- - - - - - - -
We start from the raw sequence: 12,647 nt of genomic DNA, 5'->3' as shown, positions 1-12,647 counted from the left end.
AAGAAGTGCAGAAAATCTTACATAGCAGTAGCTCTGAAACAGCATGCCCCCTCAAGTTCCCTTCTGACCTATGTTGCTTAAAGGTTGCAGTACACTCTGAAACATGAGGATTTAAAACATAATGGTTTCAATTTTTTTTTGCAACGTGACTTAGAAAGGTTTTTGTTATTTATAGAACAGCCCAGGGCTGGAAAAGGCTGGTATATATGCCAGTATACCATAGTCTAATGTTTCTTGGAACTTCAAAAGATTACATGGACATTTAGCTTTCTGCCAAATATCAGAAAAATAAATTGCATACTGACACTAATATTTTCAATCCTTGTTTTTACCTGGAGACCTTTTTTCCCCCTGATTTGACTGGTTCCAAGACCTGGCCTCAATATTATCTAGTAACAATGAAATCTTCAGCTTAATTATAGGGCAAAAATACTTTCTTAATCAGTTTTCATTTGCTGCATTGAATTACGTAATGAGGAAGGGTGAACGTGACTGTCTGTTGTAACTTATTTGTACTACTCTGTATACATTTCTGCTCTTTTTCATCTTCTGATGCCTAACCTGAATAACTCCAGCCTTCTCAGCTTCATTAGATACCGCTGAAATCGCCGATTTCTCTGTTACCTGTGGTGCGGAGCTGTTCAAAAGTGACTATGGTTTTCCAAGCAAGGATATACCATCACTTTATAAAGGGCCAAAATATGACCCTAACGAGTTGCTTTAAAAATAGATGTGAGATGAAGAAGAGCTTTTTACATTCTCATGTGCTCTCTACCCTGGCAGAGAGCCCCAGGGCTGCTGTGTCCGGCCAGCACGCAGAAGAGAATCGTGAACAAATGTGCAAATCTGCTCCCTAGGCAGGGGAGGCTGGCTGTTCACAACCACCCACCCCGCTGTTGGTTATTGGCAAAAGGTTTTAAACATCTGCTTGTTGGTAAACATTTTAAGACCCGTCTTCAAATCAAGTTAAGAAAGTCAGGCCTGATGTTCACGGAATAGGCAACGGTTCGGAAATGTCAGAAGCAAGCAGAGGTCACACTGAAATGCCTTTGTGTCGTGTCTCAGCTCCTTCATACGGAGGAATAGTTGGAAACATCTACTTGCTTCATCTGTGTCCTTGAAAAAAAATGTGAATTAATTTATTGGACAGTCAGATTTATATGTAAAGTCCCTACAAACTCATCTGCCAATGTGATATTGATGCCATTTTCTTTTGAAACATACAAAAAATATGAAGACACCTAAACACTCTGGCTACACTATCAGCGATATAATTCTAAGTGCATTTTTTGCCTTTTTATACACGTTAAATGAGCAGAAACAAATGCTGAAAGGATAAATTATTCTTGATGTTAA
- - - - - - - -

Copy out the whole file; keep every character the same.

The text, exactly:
We start from the raw sequence: 12,647 nt of genomic DNA, 5'->3' as shown, positions 1-12,647 counted from the left end.
AAGAAGTGCAGAAAATCTTACATAGCAGTAGCTCTGAAACAGCATGCCCCCTCAAGTTCCCTTCTGACCTATGTTGCTTAAAGGTTGCAGTACACTCTGAAACATGAGGATTTAAAACATAATGGTTTCAATTTTTTTTTGCAACGTGACTTAGAAAGGTTTTTGTTATTTATAGAACAGCCCAGGGCTGGAAAAGGCTGGTATATATGCCAGTATACCATAGTCTAATGTTTCTTGGAACTTCAAAAGATTACATGGACATTTAGCTTTCTGCCAAATATCAGAAAAATAAATTGCATACTGACACTAATATTTTCAATCCTTGTTTTTACCTGGAGACCTTTTTTCCCCCTGATTTGACTGGTTCCAAGACCTGGCCTCAATATTATCTAGTAACAATGAAATCTTCAGCTTAATTATAGGGCAAAAATACTTTCTTAATCAGTTTTCATTTGCTGCATTGAATTACGTAATGAGGAAGGGTGAACGTGACTGTCTGTTGTAACTTATTTGTACTACTCTGTATACATTTCTGCTCTTTTTCATCTTCTGATGCCTAACCTGAATAACTCCAGCCTTCTCAGCTTCATTAGATACCGCTGAAATCGCCGATTTCTCTGTTACCTGTGGTGCGGAGCTGTTCAAAAGTGACTATGGTTTTCCAAGCAAGGATATACCATCACTTTATAAAGGGCCAAAATATGACCCTAACGAGTTGCTTTAAAAATAGATGTGAGATGAAGAAGAGCTTTTTACATTCTCATGTGCTCTCTACCCTGGCAGAGAGCCCCAGGGCTGCTGTGTCCGGCCAGCACGCAGAAGAGAATCGTGAACAAATGTGCAAATCTGCTCCCTAGGCAGGGGAGGCTGGCTGTTCACAACCACCCACCCCGCTGTTGGTTATTGGCAAAAGGTTTTAAACATCTGCTTGTTGGTAAACATTTTAAGACCCGTCTTCAAATCAAGTTAAGAAAGTCAGGCCTGATGTTCACGGAATAGGCAACGGTTCGGAAATGTCAGAAGCAAGCAGAGGTCACACTGAAATGCCTTTGTGTCGTGTCTCAGCTCCTTCATACGGAGGAATAGTTGGAAACATCTACTTGCTTCATCTGTGTCCTTGAAAAAAAATGTGAATTAATTTATTGGACAGTCAGATTTATATGTAAAGTCCCTACAAACTCATCTGCCAATGTGATATTGATGCCATTTTCTTTTGAAACATACAAAAAATATGAAGACACCTAAACACTCTGGCTACACTATCAGCGATATAATTCTAAGTGCATTTTTTGCCTTTTTATACACGTTAAATGAGCAGAAACAAATGCTGAAAGGATAAATTATTCTTGATGTTAA